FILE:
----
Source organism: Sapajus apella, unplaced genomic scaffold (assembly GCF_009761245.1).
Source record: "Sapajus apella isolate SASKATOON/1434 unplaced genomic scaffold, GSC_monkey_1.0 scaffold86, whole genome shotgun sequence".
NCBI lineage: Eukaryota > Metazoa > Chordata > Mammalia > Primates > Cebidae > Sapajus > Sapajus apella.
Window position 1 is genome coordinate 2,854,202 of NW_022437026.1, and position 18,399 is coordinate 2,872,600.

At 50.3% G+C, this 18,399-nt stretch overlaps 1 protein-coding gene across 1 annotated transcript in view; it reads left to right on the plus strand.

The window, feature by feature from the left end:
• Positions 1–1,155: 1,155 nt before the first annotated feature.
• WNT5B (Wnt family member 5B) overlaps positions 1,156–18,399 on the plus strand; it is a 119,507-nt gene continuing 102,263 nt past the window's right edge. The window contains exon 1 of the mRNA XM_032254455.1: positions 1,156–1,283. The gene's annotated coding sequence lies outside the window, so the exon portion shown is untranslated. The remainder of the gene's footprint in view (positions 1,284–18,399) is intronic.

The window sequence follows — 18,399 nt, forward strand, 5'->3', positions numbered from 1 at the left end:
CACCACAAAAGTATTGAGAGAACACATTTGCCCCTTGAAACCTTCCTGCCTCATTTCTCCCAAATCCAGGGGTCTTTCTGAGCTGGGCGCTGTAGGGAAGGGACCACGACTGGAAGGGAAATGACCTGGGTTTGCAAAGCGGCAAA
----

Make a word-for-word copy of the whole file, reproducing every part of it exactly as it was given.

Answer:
Source organism: Sapajus apella, unplaced genomic scaffold (assembly GCF_009761245.1).
Source record: "Sapajus apella isolate SASKATOON/1434 unplaced genomic scaffold, GSC_monkey_1.0 scaffold86, whole genome shotgun sequence".
NCBI lineage: Eukaryota > Metazoa > Chordata > Mammalia > Primates > Cebidae > Sapajus > Sapajus apella.
Window position 1 is genome coordinate 2,854,202 of NW_022437026.1, and position 18,399 is coordinate 2,872,600.

At 50.3% G+C, this 18,399-nt stretch overlaps 1 protein-coding gene across 1 annotated transcript in view; it reads left to right on the plus strand.

The window, feature by feature from the left end:
• Positions 1–1,155: 1,155 nt before the first annotated feature.
• WNT5B (Wnt family member 5B) overlaps positions 1,156–18,399 on the plus strand; it is a 119,507-nt gene continuing 102,263 nt past the window's right edge. The window contains exon 1 of the mRNA XM_032254455.1: positions 1,156–1,283. The gene's annotated coding sequence lies outside the window, so the exon portion shown is untranslated. The remainder of the gene's footprint in view (positions 1,284–18,399) is intronic.

The window sequence follows — 18,399 nt, forward strand, 5'->3', positions numbered from 1 at the left end:
CACCACAAAAGTATTGAGAGAACACATTTGCCCCTTGAAACCTTCCTGCCTCATTTCTCCCAAATCCAGGGGTCTTTCTGAGCTGGGCGCTGTAGGGAAGGGACCACGACTGGAAGGGAAATGACCTGGGTTTGCAAAGCGGCAAA